How to Use It

A syrup of black elderberry extract (1 teaspoon–1 tablespoon [5–15 ml] for children, 2 teaspoons–2 tablespoons [10–30 ml] for adults) can be taken twice daily. A tea made from 1/2–1 teaspoon (3–5 grams) of the dried flowers steeped in 1 cup (250 ml) boiling water for ten to fifteen minutes may be drunk three times per day.6


Botanical names:
Sambucus nigra

Interactions with Supplements, Foods, & Other Compounds

At the time of writing, there were no well-known supplement or food interactions with this supplement.

Interactions with Medicines

As of the last update, we found no reported interactions between this supplement and medicines. It is possible that unknown interactions exist. If you take medication, always discuss the potential risks and benefits of adding a new supplement with your doctor or pharmacist.
The Drug-Nutrient Interactions table may not include every possible interaction. Taking medicines with meals, on an empty stomach, or with alcohol may influence their effects. For details, refer to the manufacturers’ package information as these are not covered in this table. If you take medications, always discuss the potential risks and benefits of adding a supplement with your doctor or pharmacist.

Side Effects

Botanical names:
Sambucus nigra

Side Effects

The safe internal use of elderberry is limited to the use of the dried flowers or syrups made from the ripe berries.7 The roots, stems, leaves, and unripe berries may contain poisonous constituents that can cause nausea, vomiting, and diarrhea.8 Preparations containing any of these parts of the elder plant should be avoided.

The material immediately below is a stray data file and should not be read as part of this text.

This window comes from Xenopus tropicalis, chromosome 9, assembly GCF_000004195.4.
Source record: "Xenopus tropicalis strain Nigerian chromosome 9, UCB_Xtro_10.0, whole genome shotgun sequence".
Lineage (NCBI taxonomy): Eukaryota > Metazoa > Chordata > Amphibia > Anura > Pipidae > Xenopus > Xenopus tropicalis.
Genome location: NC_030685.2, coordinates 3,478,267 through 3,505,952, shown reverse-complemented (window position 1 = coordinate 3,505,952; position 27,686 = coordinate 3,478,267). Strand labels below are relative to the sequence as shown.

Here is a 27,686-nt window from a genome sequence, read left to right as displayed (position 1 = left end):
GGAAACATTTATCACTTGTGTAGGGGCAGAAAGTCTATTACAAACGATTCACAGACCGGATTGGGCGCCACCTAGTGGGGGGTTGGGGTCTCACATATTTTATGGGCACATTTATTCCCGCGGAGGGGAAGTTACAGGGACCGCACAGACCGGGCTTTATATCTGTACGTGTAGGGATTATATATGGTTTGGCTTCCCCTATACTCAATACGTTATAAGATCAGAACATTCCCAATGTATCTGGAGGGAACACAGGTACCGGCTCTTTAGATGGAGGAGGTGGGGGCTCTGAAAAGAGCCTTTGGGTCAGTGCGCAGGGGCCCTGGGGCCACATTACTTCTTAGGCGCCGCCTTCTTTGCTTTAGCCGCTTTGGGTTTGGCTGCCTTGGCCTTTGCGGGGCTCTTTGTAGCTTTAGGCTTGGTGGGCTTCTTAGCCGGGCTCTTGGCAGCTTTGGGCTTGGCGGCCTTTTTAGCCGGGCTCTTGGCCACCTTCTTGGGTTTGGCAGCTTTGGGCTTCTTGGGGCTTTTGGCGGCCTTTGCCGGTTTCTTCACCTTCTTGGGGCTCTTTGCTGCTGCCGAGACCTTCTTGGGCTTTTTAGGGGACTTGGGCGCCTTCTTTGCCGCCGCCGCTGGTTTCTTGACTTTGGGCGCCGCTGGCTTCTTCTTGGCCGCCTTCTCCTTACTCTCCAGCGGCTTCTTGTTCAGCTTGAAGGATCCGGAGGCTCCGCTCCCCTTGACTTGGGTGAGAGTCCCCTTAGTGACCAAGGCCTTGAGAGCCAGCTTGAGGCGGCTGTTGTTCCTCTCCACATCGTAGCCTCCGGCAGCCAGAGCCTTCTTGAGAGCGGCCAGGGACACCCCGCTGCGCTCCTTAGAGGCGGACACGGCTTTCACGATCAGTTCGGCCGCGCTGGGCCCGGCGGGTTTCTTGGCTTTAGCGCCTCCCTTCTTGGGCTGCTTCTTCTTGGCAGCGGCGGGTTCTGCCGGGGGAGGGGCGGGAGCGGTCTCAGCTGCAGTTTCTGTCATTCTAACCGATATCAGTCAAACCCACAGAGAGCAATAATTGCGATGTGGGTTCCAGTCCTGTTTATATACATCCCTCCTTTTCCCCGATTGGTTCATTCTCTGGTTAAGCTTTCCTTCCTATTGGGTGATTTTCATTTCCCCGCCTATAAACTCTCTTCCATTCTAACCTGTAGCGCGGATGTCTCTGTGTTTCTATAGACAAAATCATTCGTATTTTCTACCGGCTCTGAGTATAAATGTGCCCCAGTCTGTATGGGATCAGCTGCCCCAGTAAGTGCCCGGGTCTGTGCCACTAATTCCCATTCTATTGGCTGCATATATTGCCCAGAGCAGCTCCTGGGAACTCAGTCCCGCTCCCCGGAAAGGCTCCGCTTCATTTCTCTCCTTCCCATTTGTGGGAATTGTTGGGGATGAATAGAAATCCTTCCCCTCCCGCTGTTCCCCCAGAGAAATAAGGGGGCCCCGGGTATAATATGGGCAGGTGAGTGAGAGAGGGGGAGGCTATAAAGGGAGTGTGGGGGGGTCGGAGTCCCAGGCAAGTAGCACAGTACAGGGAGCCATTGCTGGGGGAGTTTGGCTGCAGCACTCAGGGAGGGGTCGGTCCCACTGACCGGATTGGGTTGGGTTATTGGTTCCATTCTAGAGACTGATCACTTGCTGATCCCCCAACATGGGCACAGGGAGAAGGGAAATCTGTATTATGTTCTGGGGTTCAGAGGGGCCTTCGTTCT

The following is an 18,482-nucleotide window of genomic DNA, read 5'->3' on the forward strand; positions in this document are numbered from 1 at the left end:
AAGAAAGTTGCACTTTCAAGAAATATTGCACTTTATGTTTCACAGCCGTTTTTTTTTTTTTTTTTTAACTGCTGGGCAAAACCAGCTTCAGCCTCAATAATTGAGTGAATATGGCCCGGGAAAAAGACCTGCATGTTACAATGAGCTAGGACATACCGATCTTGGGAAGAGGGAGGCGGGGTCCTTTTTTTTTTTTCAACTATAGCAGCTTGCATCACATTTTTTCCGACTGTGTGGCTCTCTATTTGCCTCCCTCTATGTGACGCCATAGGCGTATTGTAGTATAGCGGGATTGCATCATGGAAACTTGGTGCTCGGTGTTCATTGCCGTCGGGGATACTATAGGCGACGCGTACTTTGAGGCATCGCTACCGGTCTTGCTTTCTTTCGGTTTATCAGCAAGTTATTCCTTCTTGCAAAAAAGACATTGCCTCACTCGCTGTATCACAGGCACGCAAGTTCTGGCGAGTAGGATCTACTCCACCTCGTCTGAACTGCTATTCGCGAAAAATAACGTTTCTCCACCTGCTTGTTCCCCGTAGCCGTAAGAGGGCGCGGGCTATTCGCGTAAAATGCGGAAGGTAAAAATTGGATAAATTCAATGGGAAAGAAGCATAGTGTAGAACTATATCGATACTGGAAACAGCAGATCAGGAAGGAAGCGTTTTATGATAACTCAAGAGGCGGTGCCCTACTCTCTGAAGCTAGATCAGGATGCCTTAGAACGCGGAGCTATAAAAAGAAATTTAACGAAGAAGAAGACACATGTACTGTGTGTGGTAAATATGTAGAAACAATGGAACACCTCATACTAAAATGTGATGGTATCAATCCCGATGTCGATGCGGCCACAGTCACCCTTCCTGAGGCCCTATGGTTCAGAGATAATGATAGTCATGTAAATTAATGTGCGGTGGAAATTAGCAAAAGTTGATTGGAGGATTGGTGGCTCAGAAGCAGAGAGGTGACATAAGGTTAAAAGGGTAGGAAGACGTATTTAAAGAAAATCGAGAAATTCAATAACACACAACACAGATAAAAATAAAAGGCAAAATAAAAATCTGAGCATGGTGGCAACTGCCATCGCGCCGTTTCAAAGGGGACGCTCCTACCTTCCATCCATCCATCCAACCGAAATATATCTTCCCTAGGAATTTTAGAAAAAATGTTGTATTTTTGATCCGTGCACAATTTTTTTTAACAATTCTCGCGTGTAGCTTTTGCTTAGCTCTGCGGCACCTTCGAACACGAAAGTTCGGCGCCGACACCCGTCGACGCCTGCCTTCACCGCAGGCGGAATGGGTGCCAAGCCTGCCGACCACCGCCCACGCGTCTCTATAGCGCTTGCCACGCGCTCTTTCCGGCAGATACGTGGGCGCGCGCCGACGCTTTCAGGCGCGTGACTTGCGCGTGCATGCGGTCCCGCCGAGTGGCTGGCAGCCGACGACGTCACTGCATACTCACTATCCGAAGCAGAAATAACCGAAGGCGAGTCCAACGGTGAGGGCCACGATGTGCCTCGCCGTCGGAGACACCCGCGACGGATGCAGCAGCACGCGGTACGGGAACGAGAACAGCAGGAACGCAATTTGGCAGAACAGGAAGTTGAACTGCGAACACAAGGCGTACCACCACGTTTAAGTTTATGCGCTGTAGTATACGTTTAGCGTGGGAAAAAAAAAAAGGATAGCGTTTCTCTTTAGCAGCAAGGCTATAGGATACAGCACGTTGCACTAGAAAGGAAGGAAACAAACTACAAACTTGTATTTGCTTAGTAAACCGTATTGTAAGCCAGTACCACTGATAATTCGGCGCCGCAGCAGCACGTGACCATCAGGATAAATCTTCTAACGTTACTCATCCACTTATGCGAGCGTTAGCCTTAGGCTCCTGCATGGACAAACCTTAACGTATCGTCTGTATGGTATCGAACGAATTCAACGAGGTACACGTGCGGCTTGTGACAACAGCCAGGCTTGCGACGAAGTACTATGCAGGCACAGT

1. Duke JA. CRC Handbook of Medicinal Herbs. Boca Raton, FL: CRC Press, 1985, 423.

2. Youdim KA, Martin A, Joseph JA. Incorporation of the elderberry anthocyanins by endothelial cells increases protection against oxidative stress. Free Radical Biol Med 2000;29:51-60.

3. Serkedjieva J, Manolova N, Zgórniak-Nowosielska I, et al. Antiviral activity of the infusion (SHS-174) from flowers of Sambucus nigra L., aerial parts of Hypericum perforatum L., and roots of Saponaria officinalis L. against influenza and herpes simplex viruses. Phytother Res 1990;4:97-100.

4. Zakay-Rones Z, Varsano N, Zlotnik M, et al. Inhibition of several strains of influenza virus in vitro and reduction of symptoms by an elderberry extract (Sambucus nigra L.) during an outbreak of influenza B Panama. J Alt Compl Med 1995;1:361-9.

5. Mascolo N, Autore G, Capasso G, et al. Biological screening of Italian medicinal plants for anti-inflammatory activity. Phytother Res 1987;1:28-31.

6. Gruenwald J, Brendler T, Jaenicke C, et al. (eds). PDR for Herbal Medicines. Montvale, NJ: Medical Economics, 1998, 1116-7.

7. Foster S. 101 Medicinal Plants. Loveland, CO: Interweave Press, 1998, 72-3.

8. Newall CA, Anderson LA, Phillipson JD. Herbal Medicines: A Guide for Health-Care Professionals. London: The Pharmaceutical Press, 1996, 104-5.

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How It Works